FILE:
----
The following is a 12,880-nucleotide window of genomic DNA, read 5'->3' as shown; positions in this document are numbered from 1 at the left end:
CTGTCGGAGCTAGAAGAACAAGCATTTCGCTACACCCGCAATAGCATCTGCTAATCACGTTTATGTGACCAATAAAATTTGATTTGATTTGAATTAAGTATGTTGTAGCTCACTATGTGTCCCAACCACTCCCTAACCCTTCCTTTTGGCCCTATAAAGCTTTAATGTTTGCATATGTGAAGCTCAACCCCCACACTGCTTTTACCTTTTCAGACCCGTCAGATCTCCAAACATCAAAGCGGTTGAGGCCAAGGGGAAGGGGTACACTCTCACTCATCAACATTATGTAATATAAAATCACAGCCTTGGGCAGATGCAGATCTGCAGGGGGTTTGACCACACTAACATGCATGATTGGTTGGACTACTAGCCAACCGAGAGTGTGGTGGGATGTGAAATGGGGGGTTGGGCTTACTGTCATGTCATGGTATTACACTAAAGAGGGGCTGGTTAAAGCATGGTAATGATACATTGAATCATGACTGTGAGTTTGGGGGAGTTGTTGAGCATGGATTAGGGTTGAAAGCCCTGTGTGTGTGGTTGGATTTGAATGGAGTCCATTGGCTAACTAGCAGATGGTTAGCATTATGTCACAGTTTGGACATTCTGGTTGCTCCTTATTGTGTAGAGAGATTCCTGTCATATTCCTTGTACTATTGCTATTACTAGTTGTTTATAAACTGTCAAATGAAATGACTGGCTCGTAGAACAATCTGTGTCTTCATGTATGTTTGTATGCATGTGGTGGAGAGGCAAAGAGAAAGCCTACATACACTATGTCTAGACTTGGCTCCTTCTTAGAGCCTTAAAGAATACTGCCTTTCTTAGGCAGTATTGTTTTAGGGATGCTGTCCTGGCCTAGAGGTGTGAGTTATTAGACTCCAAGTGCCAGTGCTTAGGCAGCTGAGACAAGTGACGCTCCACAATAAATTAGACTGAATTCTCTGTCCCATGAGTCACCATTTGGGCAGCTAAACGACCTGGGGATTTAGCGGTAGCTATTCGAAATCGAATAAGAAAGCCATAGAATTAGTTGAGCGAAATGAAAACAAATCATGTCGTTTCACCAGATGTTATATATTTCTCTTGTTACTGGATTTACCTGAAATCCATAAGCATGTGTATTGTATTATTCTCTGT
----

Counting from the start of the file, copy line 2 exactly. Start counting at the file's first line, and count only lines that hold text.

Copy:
CTGTCGGAGCTAGAAGAACAAGCATTTCGCTACACCCGCAATAGCATCTGCTAATCACGTTTATGTGACCAATAAAATTTGATTTGATTTGAATTAAGTATGTTGTAGCTCACTATGTGTCCCAACCACTCCCTAACCCTTCCTTTTGGCCCTATAAAGCTTTAATGTTTGCATATGTGAAGCTCAACCCCCACACTGCTTTTACCTTTTCAGACCCGTCAGATCTCCAAACATCAAAGCGGTTGAGGCCAAGGGGAAGGGGTACACTCTCACTCATCAACATTATGTAATATAAAATCACAGCCTTGGGCAGATGCAGATCTGCAGGGGGTTTGACCACACTAACATGCATGATTGGTTGGACTACTAGCCAACCGAGAGTGTGGTGGGATGTGAAATGGGGGGTTGGGCTTACTGTCATGTCATGGTATTACACTAAAGAGGGGCTGGTTAAAGCATGGTAATGATACATTGAATCATGACTGTGAGTTTGGGGGAGTTGTTGAGCATGGATTAGGGTTGAAAGCCCTGTGTGTGTGGTTGGATTTGAATGGAGTCCATTGGCTAACTAGCAGATGGTTAGCATTATGTCACAGTTTGGACATTCTGGTTGCTCCTTATTGTGTAGAGAGATTCCTGTCATATTCCTTGTACTATTGCTATTACTAGTTGTTTATAAACTGTCAAATGAAATGACTGGCTCGTAGAACAATCTGTGTCTTCATGTATGTTTGTATGCATGTGGTGGAGAGGCAAAGAGAAAGCCTACATACACTATGTCTAGACTTGGCTCCTTCTTAGAGCCTTAAAGAATACTGCCTTTCTTAGGCAGTATTGTTTTAGGGATGCTGTCCTGGCCTAGAGGTGTGAGTTATTAGACTCCAAGTGCCAGTGCTTAGGCAGCTGAGACAAGTGACGCTCCACAATAAATTAGACTGAATTCTCTGTCCCATGAGTCACCATTTGGGCAGCTAAACGACCTGGGGATTTAGCGGTAGCTATTCGAAATCGAATAAGAAAGCCATAGAATTAGTTGAGCGAAATGAAAACAAATCATGTCGTTTCACCAGATGTTATATATTTCTCTTGTTACTGGATTTACCTGAAATCCATAAGCATGTGTATTGTATTATTCTCTGT